Execution speed is increased if code length is shortened:
Use logical tests wherever possible instead of zero/non-zero flags. Bit flag lists are helpful, but don't use the intrinsic functions ISHFT, IBSET, BTEST, IBCLR or ISHFTC as they are implemented by actual subroutine calls, not inline, code. Use:
IF (FLAG/4) THEN
IF (BTEST (FLAG, 2) THEN
(but be careful of negative values).
Keep all frequently accessed scalars and small arrays within 127 bytes of the start of a common block or $LOCAL. To control placement place variables in explicitly organized common blocks and use the cross-reference listing to verify offsets. This allows one byte operand offsets instead of 2 or 4.
Minimize argument lists on subroutine calls except where:
the actual arguments are actually different variables from call to call
a dimension can be cut out of array referencing (ie., the subroutine confines itself to work on only one vector or plane of an array.) Note that in some cases the compiler may recognize this and optimize for it.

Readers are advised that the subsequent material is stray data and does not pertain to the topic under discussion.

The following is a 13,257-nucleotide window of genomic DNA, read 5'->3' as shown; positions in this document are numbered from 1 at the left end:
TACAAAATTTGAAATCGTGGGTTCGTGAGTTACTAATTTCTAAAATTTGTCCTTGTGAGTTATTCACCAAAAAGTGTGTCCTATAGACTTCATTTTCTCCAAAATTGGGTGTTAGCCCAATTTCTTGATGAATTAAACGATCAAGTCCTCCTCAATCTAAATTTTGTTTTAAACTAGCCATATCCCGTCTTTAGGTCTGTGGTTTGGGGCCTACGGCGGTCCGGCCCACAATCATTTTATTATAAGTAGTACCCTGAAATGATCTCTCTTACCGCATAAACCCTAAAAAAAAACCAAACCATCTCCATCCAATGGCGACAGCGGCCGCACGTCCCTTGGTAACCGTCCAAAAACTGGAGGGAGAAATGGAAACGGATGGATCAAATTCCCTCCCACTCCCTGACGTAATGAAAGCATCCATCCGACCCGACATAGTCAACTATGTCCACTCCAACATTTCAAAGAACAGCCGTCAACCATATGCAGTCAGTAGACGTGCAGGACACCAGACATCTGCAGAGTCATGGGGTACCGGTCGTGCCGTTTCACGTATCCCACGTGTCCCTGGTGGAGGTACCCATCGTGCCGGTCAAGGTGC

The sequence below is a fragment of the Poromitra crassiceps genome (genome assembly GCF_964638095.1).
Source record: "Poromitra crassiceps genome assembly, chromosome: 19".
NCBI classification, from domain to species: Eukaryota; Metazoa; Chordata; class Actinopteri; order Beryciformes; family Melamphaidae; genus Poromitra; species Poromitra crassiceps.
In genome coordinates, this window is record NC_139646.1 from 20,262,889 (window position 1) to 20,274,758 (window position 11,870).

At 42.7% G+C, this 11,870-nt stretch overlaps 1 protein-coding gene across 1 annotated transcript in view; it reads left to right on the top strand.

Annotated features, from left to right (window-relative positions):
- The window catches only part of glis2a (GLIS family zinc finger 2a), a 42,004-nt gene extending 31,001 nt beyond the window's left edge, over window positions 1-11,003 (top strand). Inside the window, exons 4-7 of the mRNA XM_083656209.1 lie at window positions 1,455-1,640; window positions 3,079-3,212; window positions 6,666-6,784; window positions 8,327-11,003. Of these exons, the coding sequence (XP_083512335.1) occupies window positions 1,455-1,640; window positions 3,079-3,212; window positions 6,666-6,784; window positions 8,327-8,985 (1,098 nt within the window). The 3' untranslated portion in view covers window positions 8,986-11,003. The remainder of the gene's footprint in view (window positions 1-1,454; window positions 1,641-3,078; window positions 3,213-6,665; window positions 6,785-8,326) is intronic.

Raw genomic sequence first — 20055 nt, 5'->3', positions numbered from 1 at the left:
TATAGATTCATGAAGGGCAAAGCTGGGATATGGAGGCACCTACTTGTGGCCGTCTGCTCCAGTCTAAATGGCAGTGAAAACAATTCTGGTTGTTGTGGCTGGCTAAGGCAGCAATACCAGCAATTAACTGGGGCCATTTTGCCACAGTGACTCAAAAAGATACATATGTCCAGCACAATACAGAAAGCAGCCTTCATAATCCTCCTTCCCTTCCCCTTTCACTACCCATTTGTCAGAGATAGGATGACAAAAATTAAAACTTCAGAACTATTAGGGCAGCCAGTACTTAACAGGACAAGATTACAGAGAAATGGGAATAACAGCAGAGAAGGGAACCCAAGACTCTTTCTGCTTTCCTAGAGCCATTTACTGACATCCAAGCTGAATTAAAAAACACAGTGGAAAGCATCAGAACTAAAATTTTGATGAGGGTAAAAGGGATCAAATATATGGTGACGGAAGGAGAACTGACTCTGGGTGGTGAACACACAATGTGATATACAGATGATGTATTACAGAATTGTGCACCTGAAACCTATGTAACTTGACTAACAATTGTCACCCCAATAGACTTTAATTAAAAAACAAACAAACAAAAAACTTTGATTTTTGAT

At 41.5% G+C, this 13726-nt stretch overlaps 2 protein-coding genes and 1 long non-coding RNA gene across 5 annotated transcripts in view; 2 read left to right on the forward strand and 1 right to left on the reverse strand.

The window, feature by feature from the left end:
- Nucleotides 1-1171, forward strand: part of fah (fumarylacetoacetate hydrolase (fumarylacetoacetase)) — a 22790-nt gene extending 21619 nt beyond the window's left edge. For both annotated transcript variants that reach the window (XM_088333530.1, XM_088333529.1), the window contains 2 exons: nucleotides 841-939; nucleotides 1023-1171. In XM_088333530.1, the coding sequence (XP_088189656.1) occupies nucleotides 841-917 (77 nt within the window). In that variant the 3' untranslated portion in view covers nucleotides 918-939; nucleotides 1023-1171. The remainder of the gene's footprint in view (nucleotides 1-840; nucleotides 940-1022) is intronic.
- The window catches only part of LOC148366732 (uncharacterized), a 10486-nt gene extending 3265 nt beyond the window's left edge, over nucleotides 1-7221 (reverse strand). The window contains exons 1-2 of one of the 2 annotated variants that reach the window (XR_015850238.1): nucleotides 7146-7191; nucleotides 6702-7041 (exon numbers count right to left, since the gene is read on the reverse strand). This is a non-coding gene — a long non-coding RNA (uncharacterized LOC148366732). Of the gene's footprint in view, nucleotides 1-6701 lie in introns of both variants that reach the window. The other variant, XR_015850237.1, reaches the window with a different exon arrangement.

Collect subroutines normally called during the same phase of processing, but not calling each other, into one routine using ENTRY statements. Avoid multi-purpose entry points where a purpose selection variable is passed as an argument. Use separate entry points for each function.
For execution speed in general:
Avoid short subroutines and statement functions that won't be called in line. (See page 1-9, Fortran User's Guide.) A subroutine call and return requires a minimum of 25 microseconds (780). Duplicate code where necessary.
Be careful of multiple element "IF" tests. The object code produced by Fortran evaluates them from the last element to the first, except where they are different levels of complexity, in which case the simplest are evaluated first. This is contrary to ANSI standards and natural expectations.
Table searches are normally a major user of compute time resources. Adapt techniques which take advantage of natural data or reference ordering. No single "hi tech" search routine is best for all cases. Sort data externally if it reduces searching.
Simple string to numeric conversions (or numeric to string) should be done directly or with the library routines (OTS$CVT_xx_xx). Do not use Fortran internal reads and writes.
Avoid use of LIB$GET_VM, as it is very slow. There is no processing cost if large arrays are declared in the code but not used during execution (assuming the portion that is used is effectively clustered). Calculating addresses at run time can be very time consuming.
Avoid dynamic storage declarations in any form. Turn off bounds checking for production operation.